Title: Letter from Charles Meinhold to J.B. Johnson, April 27, 1872

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Letter to 1st Lieutenant J.B. Johnson, Post Adjutant from Capt. Charles Meinhold 3rd Cav. commanding Troop B Fort McPherson, Nebraska April 27, 1872.

"In obedience to verbal orders of Brevet Major General J.J.Reynolds commanding Post I started 7 o'clock a.m. on the 25th instant with 1st lieutenant Lawson 3rd Cav. and 45 enlisted men of my comapny, 47 in the aggregate, to overtake and punish a marauding party of Indians who had stolen seven horses from parties at McPherson 1 station on the 24th instant. Dr. G.W. Towers accompanied my command as medical officer. Mr. William F. Cody was the guide aided by Mr. Omehendev who volunteered his services. I arrived at about 11 o'clock at Pawnee Springs and from the trail of the Indians to point towards the Loupe in a northwesterly direction entering the rough and sandy (land) bordering the valley of the Platte. Having already been delayed four hours in bringing the wagon furnished to me to transport provisions and equipage across the swampy bottom of the Platte I concluded to send it back to the Post. I issued 5 days rations to every one of the command with estimation that they had to last seven days if necessary and unencumbered by anything else I started on the trail at 3pm and followed it until dark when I encamped without grass, wood, or water. Next morning I started at 4 o'clock a.m. following the trail until it brought me within 5-6 miles of the Loup. Being satisfied that the Indians must strike the Loup I left the trail and marched to the river turning into a more easterly direction thinking that it would be easier to approach unperceived the Indian camp by moving up the river than to follow the trail descending the bluffs where the Indians could have seen. Finding a little grass in an arroya near the Loup, I unsaddled, I let the horse graze for 2 hours as they had had hardly any food since I left the Post, in fact we all stood in need of rest. I argued in this way: The Indians were wither still encamped on the Loup 8 miles above me, in which case the locality which I had chosen for a stopping place would secure me from observation or they had crossed the Loupe contriving their flight in which case the 2 hours delayed would be of no moment, at least compared to the benefit I would derive from resting and feeding the men and horses about half past 2pm I started. I detached a party of 10 men under Sergeant John H. Foley with Mr. Cody for a guide to move up on the south side of the river while I moved on the opposite side. I had marched about 10 miles when I heard firing about a mile off. I moved up at a gallop and arrived in time to intercept 2 Indians who, on seeing us, fired. They were immediately shot down. Mr. Cody had guided Sergeant Foley's party with such skill that he appraoched the Indian camp within 50 yards before he was noticed. The Indians fired immediately upon Cody and Foley. Mr. Cody killed 1 Indian, two others ran toward the main command and were killed as stated above. While this was going on, Mr. Cody discovered a party of 6 mounted Indians and 2 lead horses running at full speed at a distance of about 2 miles down the river. I at once sent Lieut. Lawson with Mr. Cody and 15 men in pursuit. We, in the beginning of the chase, gained a little upon them so that they were compelled to abandon the 2 lead horses which were captured, but after running more than 12 miles at full speed our jaded horses gave out and the Indians made good their escape. Afterwards I ascertained that this party were out hunting, had killed an elk and were cutting it up when they heard the firing; and comprehending the situation at once, fled. Had it not been for this unfortunate accident I would have gotten the whole party and all the stolen stock plus their own. To overtake these 6 Indians mounted on fresh horses would have required a steady pursuit of 8 to 10 days duration for which I was not prepared. I therefore returned today to the post. The men of my command have all done their duty, but I beg leave to mention especially Sergeant John W. Foley who in command of the detached party charged into the Indian camp without knowing how many enemies he might encounter, 1st Sergeant Leroy W. Volks who bravely closed in upon an Indian while he was fired at several times and wounded him. Mr. Cody's reputation for bravery and skill as a guide is so well established that I need not say anything else than but he acted in his usual manner. Mr. Omohendev is a very good trailer and a brave man, who knows the country well, and I respectfully recommend his employment as a guide should the service of one in addition to Mr. Cody be needed. The 2 captured horses were identified by Mr. McCullogh and the other by WIlson and I restored them to their owners. From the shape of the moccasins, nows, and arrows found in the Indian camp Mr. Cody is of the opinion that the party were Miame (Minneconjous?) concho Sioux, a band which yields no obedience to Spotted Tail. I am not acquainted with the peculiarities of the different branches and tribes of Indians in the Dept. I can therefore have no opinion. The country I have marched over is so well known that I omit to furnish a map at all; events I am not able to trace the trail correctly, it took so many turns and windings amongst the sand hills that it completely bewildered me." Total distance marched during the 3 days scout 140 miles."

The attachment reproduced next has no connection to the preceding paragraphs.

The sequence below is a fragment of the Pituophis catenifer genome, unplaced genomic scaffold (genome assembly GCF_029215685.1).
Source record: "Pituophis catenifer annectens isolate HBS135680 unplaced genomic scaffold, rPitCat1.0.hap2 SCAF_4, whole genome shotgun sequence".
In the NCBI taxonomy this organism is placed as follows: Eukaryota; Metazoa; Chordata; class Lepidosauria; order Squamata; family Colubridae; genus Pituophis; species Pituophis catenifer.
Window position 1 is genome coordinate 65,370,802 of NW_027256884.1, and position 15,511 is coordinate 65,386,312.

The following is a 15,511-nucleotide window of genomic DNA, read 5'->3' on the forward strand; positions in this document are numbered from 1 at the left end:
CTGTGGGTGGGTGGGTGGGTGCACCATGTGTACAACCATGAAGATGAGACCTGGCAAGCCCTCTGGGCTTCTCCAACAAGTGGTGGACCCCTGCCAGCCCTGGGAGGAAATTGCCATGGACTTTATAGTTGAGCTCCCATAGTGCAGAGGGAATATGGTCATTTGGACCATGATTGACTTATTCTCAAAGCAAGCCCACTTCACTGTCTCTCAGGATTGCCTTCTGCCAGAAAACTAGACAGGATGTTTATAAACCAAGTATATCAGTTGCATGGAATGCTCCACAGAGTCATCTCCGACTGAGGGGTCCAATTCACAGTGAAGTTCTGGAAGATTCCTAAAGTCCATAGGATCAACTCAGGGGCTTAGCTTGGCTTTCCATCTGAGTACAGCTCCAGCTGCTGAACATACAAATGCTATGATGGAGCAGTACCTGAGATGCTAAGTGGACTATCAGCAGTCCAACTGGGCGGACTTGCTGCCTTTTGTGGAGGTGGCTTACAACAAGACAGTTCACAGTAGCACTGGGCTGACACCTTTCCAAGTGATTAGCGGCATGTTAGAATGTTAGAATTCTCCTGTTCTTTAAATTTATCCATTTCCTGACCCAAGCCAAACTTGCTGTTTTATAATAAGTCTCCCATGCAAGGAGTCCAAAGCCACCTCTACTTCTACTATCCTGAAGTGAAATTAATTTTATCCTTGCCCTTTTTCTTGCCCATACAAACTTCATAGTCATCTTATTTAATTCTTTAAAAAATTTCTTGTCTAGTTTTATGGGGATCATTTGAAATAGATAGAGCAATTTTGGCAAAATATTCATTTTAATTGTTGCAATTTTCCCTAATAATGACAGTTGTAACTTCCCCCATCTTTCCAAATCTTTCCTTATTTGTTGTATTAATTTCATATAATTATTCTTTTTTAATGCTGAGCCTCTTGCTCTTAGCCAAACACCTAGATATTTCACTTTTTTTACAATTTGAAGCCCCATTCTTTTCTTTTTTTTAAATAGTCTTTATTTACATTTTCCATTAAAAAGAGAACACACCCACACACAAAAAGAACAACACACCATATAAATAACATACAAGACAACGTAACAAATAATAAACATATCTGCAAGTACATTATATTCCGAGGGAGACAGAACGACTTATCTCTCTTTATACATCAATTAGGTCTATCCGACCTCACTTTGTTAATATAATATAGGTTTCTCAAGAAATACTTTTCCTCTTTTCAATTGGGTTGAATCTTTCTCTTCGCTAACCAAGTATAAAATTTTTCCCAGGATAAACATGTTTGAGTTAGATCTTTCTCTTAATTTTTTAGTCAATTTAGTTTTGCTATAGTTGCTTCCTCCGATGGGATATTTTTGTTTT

Signed Capt. Charles Meinhold

Endorsed by J.J. Reynolds

(Letter Record Office, Indian Affairs, Roll 127 Cheyenne River Agency, 1871-72, National Archives Microfilm Pub. Doc 1 1428)

Title: Letter from Charles Meinhold to J.B. Johnson, April 27, 1872

Keyword: Native Americans

People: Spotted Tail, 1823-1881

Place: Fort McPherson (Neb.)

Sponsor: This project is supported in part by a grant from the National Endowment for the Humanities, the Geraldine W. & Robert J. Dellenback Foundation, and the Center for Great Plains Studies.